Recommendation: Customers should implement the workaround detailed in the FAQ. 

Affected Software: 

Microsoft Internet Explorer 
Microsoft Proxy Server 2.0 
Microsoft ISA Server 2000 



Technical details

Technical description: 


On June 11, 2002, Microsoft released the original version of this bulletin. In
it, we detailed a work-around procedure that customers could implement to
protect themselves against a publicly disclosed vulnerability. An updated
version of this bulletin was rereleased on June 14, 2002 to announce the
availability of patches for Proxy Server 2.0 and ISA Server 2000 and to advise
customers that the work-around procedure is no longer needed on those
platforms. Patches for IE are forthcoming and this bulletin will be re-released
to announce their availability. 

The Gopher protocol is a legacy protocol that provides for the transfer of text-based 
information across the Internet. Information on Gopher servers is hierarchically 
presented using a menu system, and multiple Gopher servers can be linked together to 
form a collective "Gopherspace". 

There is an unchecked buffer in a piece of code which handles the response from Gopher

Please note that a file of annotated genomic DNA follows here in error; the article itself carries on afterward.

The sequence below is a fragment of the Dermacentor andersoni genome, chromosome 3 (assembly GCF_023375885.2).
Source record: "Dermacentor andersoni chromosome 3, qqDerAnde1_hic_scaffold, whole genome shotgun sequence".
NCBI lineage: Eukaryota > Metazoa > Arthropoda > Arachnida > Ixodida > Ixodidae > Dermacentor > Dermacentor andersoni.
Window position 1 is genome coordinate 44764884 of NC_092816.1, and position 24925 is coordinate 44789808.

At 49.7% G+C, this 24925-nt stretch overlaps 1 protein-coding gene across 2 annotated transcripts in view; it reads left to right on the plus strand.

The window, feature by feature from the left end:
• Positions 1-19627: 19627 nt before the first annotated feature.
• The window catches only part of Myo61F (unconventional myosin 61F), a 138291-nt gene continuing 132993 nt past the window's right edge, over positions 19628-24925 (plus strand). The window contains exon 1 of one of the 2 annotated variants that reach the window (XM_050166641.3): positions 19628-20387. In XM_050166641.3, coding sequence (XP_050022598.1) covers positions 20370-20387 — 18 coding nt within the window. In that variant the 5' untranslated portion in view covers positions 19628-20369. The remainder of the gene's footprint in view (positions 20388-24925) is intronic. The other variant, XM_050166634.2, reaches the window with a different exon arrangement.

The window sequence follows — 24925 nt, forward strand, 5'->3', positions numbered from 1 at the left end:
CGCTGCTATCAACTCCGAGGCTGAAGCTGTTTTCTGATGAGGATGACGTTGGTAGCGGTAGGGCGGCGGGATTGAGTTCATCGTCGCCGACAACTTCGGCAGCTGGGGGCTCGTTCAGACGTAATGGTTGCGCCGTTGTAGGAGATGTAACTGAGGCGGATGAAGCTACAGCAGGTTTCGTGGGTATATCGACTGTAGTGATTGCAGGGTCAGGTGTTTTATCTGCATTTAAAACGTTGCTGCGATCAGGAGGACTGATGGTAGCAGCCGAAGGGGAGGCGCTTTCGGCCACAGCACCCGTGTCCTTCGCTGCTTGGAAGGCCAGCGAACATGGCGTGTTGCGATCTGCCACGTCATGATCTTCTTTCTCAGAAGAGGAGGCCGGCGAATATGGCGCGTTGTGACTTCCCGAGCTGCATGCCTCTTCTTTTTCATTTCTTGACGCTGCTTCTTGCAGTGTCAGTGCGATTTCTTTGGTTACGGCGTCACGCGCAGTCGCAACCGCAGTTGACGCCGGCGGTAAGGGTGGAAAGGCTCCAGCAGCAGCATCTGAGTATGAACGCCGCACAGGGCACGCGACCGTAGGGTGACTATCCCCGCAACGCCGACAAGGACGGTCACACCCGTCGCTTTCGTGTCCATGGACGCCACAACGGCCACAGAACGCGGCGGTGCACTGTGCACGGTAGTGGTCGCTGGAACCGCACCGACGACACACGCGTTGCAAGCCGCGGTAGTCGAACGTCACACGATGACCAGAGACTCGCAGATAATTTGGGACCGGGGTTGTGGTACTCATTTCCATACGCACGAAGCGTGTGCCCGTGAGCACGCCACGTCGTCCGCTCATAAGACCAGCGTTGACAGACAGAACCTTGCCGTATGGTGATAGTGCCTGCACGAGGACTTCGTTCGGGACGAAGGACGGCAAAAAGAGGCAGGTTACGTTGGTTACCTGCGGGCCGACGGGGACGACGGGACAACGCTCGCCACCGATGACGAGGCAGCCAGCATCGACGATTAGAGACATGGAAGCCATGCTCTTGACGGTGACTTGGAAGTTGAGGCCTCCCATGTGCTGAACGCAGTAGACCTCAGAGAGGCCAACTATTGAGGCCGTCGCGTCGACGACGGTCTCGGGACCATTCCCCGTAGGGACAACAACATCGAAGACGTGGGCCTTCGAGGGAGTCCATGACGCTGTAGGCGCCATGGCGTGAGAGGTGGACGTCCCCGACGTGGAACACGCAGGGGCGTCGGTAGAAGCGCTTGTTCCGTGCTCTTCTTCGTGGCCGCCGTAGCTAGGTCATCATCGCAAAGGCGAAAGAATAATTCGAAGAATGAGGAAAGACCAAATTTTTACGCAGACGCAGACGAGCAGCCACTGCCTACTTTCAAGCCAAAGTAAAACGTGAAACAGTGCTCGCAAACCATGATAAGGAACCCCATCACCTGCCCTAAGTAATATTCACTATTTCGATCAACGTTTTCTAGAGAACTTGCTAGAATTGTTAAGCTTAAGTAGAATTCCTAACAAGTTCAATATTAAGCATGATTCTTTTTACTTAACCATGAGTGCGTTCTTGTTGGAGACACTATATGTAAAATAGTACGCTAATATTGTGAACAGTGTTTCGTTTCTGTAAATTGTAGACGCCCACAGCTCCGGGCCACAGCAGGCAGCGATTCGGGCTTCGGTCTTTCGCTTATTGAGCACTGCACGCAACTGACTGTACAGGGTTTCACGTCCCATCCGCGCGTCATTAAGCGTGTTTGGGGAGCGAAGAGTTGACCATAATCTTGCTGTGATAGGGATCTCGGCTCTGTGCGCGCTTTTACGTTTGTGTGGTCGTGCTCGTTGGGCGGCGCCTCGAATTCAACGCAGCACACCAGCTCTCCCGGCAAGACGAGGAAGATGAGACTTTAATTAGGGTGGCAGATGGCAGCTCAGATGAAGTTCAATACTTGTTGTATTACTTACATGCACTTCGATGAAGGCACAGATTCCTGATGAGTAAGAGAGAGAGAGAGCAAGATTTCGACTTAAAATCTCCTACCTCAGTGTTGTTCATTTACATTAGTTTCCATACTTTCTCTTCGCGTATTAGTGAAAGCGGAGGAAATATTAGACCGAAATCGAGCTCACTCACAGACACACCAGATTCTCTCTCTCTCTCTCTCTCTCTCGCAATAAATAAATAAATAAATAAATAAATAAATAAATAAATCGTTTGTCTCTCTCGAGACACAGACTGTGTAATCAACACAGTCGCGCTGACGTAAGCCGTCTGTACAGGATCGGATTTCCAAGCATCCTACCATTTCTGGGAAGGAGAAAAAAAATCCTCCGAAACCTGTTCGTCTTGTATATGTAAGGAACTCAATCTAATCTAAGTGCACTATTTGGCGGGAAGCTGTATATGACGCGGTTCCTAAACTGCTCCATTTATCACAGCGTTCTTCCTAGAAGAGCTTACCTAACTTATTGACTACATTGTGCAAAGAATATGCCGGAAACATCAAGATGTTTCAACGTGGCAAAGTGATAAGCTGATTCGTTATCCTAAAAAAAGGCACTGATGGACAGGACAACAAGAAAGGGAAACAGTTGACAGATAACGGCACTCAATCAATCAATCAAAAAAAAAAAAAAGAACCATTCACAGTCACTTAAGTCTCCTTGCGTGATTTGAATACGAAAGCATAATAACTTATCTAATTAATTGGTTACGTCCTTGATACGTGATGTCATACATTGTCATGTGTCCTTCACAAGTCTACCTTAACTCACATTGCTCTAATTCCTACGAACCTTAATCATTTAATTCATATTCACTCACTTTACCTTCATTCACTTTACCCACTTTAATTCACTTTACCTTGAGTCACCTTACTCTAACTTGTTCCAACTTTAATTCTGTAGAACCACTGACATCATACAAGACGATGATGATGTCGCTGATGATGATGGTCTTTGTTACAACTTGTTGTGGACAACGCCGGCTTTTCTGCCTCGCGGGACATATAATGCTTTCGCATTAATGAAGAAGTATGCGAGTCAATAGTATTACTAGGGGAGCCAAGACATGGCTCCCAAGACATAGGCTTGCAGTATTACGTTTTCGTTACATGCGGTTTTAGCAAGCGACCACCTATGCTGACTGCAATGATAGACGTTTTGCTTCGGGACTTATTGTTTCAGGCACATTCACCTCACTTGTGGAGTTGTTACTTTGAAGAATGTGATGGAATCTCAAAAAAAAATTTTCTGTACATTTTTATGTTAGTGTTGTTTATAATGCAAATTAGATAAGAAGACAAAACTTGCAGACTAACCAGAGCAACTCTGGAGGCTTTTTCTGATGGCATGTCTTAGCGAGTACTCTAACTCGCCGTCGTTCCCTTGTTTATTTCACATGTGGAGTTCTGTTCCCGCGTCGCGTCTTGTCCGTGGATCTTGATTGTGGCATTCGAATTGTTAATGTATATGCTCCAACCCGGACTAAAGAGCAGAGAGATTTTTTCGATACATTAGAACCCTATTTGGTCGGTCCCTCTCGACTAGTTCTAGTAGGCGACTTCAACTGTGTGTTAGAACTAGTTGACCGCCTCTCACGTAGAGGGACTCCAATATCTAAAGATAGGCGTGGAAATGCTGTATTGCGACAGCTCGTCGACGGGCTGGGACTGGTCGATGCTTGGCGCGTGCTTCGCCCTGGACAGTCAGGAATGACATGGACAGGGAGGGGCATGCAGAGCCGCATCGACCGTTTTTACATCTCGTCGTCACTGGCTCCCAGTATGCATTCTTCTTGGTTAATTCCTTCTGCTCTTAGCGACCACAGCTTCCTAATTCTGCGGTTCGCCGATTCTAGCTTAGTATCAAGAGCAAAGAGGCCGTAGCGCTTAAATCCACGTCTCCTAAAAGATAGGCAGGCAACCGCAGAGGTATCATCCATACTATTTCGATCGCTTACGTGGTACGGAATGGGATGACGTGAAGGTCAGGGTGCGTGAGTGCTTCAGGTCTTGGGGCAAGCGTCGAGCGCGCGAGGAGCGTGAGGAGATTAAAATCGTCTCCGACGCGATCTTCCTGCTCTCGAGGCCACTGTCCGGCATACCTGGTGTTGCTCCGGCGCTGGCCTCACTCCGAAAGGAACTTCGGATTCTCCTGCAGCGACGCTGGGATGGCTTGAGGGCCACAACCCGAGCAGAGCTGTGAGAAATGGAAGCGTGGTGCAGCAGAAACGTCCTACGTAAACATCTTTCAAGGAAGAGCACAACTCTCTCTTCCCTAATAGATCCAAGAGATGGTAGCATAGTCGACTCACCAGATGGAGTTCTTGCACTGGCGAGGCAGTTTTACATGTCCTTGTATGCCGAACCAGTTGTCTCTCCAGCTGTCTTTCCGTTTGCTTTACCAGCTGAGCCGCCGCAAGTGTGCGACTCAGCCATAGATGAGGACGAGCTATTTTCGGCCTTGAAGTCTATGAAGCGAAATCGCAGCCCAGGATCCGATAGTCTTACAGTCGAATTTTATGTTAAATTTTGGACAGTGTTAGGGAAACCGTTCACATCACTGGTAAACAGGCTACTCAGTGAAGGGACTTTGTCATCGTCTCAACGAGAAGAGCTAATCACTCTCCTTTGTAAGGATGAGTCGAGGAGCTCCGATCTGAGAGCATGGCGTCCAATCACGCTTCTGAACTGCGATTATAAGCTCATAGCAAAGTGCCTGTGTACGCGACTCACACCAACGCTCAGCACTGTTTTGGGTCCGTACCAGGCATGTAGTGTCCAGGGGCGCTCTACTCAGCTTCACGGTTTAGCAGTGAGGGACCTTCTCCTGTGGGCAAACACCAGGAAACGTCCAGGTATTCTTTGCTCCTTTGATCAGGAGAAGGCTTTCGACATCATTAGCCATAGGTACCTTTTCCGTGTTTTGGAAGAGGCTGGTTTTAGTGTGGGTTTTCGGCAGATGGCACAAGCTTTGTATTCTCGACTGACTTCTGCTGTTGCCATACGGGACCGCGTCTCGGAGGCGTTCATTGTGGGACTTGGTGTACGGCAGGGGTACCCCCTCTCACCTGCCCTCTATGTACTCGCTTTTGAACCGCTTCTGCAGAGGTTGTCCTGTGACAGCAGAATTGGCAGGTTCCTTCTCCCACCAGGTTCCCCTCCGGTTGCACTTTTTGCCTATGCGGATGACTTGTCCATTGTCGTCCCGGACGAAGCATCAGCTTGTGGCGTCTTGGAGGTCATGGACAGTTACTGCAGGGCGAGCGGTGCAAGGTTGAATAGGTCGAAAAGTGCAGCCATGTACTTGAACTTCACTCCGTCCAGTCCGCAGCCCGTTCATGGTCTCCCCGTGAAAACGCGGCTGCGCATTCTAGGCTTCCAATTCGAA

servers. This code is used independently in IE, ISA, and Proxy Server. A security 
vulnerability results because it is possible for an attacker to attempt to exploit this 
flaw by mounting a buffer overrun attack through a specially crafted server response. 
The attacker could seek to exploit the vulnerability by crafting a web page that 
contacted a server under the attacker's control. The attacker could then either post 
this page on a web site or send it as an HTML email. When the page was displayed and the 
server's response received and processed, the attack would be carried out. 

A successful attack requires that the attacker be able to send information to the 
intended target using the Gopher protocol. Anything which inhibited Gopher connectivity 
could protect against attempts to exploit this vulnerability. In the case of IE, the 
code would be run in the user's context. As a result, any limitations on the user would 
apply to the attacker's code as well. 


Mitigating factors: 

A successful attack requires that the attacker's server be able to deliver information 
to the target using the Gopher protocol. Customers who block Gopher at the perimeter 
would be protected against attempts to exploit this vulnerability across the Internet. 

In the case of IE, code would run in the security context of the user. As a result, any 
limitations on the user's ability would also restrict the actions an attacker's code 
could take. 

A successful attack against ISA and Proxy servers would require that the malicious 
response be received by the web proxy service. In practical terms, this means that a 
proxy client would have to submit the initial request through the proxy server. 

Severity Rating:
                         Internet Servers   Intranet Servers   Client Systems 
Internet Explorer 5.01       Moderate          Moderate           Critical 
Internet Explorer 5.5        Moderate          Moderate           Critical 
Internet Explorer 6.0        Moderate          Moderate           Critical 
Proxy Server 2.0             Critical          Critical           None